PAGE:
This week in Film Appreciation, Jay Burleson introduces the new cop on the force in the 1987 film RoboCop.
Director: Paul Verhoeven
Stars: Peter Weller, Nancy Allen,
Kurtwood Smith, Miguel Ferrer, and Ronny Cox
As soon as that Orion logo rolls, I start to feel like a kid again. No matter what Orion release might start playing, I already assume that it's my childhood favorite, RoboCop.
It's amazing how RoboCop never seemed violent to me as a kid. Even the edited-for-TV version that I watched at my grandmother's house was enough to make her question my mother's parenting skills. For me though, the RoboCop, Halloween, Die Hard, and Friday the 13th franchises were fair game from the time I turned five or six years old. In elementary school I used to walk around and pretend to be Robo-- even using some of his catchphrases and imitating the robotic sounds his armor made as he walked. I also had a knack for humming the theme song. I can't say it wasn't a good choice though, as the music by composer Basil Poledouris is perfect. Looking at it now, RoboCop is pretty damn violent, but there is a great method to the madness.
The film is much more than a science fiction film, in fact it holds elements that make any great science fiction film work, by having a great deal of heart. Peter Weller is classy in the role of Officer Alex Murphy. He's just a good-hearted cop in decaying Detroit until he's shot down on the job by some of the most vicious criminals around. Luckily, or perhaps quite unluckily, Murphy's mutilated body is saved and turned into the first law enforcement agent of the future--- RoboCop!
Dubbed in the tagline as part man, part machine, and all cop, Robo isn't supposed to have any memory of Alex. Flashes of his past do start coming back, and that's where the story really starts to shine. This film still makes me emotional when I start to think of Alex remembering who he is and driving back to his now vacant home. His wife and kid have left town, the house is on the market, and RoboCop has a meltdown as he walks through the empty house and starts flashing back to intimate moments with his family. The images mixed with the wonderful music equal some really emotional stuff for me.
RoboCop has some great action as well and most of it is centered around Robo's hunt for justice against the murdering gang of criminals that put him in this position to begin with. Nancy Allen is good as Murphy's former partner (for half of one day before Murphy is shot down) who immediately suspects something is up with the new "officer" on the force. In fact, she's the one who helps Robo make more connections between RoboCop and Alex Murphy. Once those memories come back Robo starts taking care of all his old enemies but the main focus is on tracking down the ringleader, Clarence Boddicker, played like the ultimate scumbag by Kurtwood Smith. He's such an evil slimeball, in fact, that I've always wanted someone to murder his character in That '70s Show because of the terrible memories his face and voice bring up.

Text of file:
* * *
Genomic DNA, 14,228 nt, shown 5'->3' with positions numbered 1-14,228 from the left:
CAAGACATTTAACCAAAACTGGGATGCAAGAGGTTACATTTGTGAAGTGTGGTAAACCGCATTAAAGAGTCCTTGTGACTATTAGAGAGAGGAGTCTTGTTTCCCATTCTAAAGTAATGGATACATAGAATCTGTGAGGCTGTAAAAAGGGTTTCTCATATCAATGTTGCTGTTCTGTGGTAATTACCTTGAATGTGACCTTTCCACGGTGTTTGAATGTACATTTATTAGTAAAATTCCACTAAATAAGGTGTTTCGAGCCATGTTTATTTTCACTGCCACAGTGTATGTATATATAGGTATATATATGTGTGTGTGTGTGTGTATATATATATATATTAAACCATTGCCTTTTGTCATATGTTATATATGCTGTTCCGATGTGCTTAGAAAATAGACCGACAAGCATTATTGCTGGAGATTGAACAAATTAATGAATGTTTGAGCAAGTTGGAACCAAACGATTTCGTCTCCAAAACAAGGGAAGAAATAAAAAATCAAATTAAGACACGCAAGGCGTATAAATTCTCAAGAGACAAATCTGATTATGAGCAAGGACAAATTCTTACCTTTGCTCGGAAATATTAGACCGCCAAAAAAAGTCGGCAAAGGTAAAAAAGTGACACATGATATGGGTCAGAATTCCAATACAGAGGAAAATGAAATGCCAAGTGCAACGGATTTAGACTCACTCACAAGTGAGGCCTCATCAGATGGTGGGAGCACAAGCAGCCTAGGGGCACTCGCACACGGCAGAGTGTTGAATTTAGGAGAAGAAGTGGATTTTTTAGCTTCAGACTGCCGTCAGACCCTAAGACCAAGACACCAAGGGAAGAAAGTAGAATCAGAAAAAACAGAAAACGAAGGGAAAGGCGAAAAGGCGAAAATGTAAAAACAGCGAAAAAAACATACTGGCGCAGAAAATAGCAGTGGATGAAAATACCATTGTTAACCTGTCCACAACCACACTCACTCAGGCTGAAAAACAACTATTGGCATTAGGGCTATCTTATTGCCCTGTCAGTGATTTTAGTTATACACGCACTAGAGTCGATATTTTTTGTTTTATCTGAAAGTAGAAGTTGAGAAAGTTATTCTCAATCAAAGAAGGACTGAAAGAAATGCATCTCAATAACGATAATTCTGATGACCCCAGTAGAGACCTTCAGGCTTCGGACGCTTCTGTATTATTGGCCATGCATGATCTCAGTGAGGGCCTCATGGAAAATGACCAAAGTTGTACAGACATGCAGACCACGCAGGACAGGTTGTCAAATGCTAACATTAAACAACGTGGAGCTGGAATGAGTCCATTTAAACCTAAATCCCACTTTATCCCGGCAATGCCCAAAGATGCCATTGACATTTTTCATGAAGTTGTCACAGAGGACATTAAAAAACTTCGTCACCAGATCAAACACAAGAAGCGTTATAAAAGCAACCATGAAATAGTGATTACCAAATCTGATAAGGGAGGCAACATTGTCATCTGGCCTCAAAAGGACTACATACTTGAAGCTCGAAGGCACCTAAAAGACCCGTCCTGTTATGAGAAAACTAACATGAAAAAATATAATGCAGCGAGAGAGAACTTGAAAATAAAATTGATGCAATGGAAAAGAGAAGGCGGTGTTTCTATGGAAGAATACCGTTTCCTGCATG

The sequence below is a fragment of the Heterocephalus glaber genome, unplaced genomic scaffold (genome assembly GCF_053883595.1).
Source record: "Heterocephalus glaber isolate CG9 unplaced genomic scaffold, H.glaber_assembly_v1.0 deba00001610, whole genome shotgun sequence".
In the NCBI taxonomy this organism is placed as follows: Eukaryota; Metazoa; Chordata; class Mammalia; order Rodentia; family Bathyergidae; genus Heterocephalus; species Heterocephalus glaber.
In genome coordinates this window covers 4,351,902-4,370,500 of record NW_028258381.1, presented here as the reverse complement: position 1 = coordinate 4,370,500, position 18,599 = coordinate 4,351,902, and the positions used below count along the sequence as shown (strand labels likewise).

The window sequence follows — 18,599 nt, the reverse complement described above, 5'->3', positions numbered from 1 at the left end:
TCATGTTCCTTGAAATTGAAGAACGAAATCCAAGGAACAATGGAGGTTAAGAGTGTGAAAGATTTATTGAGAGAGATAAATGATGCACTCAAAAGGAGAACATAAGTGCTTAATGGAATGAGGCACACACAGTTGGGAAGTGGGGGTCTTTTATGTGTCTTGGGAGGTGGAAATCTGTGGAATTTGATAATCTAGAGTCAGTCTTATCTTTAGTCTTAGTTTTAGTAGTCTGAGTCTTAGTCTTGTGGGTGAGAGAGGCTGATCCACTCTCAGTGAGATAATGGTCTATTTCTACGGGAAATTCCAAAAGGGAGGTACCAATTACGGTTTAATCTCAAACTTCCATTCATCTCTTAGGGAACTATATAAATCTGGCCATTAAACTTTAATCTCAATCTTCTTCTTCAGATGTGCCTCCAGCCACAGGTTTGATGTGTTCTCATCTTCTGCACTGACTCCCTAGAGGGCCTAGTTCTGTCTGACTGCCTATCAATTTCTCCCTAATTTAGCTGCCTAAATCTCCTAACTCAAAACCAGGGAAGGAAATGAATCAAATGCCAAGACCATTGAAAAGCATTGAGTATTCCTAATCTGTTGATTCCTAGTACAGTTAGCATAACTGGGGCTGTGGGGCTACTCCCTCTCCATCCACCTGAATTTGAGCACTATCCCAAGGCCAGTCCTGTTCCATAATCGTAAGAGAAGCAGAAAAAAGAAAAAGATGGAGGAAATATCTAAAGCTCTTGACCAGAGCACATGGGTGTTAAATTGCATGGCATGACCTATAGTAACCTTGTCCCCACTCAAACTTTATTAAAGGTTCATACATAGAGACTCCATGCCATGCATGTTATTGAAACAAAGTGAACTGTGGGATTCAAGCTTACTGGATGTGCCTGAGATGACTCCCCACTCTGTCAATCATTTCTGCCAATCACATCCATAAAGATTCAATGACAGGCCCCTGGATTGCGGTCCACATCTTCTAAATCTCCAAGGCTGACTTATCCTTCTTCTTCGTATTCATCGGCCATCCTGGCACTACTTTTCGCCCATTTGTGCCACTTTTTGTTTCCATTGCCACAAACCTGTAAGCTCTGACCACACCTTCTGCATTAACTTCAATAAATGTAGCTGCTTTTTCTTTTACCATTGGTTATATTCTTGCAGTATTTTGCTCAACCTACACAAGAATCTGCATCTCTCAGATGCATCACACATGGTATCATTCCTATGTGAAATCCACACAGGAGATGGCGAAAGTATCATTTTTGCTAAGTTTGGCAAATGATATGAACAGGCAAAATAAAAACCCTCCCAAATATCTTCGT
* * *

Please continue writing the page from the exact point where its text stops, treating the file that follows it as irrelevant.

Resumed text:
There's some good political satire here also, and I think that's what makes RoboCop work as well as it does. The movie is introduced with a news segment, equipped with commercials about Yamaha brand heart transplants, and its easy to see from the beginning what type of attitude RoboCop (as a movie, not as the character) will take toward the world at large. Paul Verhoeven does a fantastic job mixing all the elements together. As a kid I recall that RoboCop was scary in a way, as if it possessed some horrible truths about the world, and only now am I beginning to understand just how well put together and constructed it all is.
Blog runner Cody Hamman and I have talked before about how much we enjoy this film, and he made a good observation about how odd it is that RoboCop was so well received by such a young audience when you consider just how mature and heavy of a film it is. There's no denying the love of it by such a young generation though. One of my fondest Christmas memories involves unwrapping my very own RoboCop helmet from under the Christmas tree. Robo came out the year I was born, and even though it's twenty-three years old now, it shows no signs of slowing down in its appeal.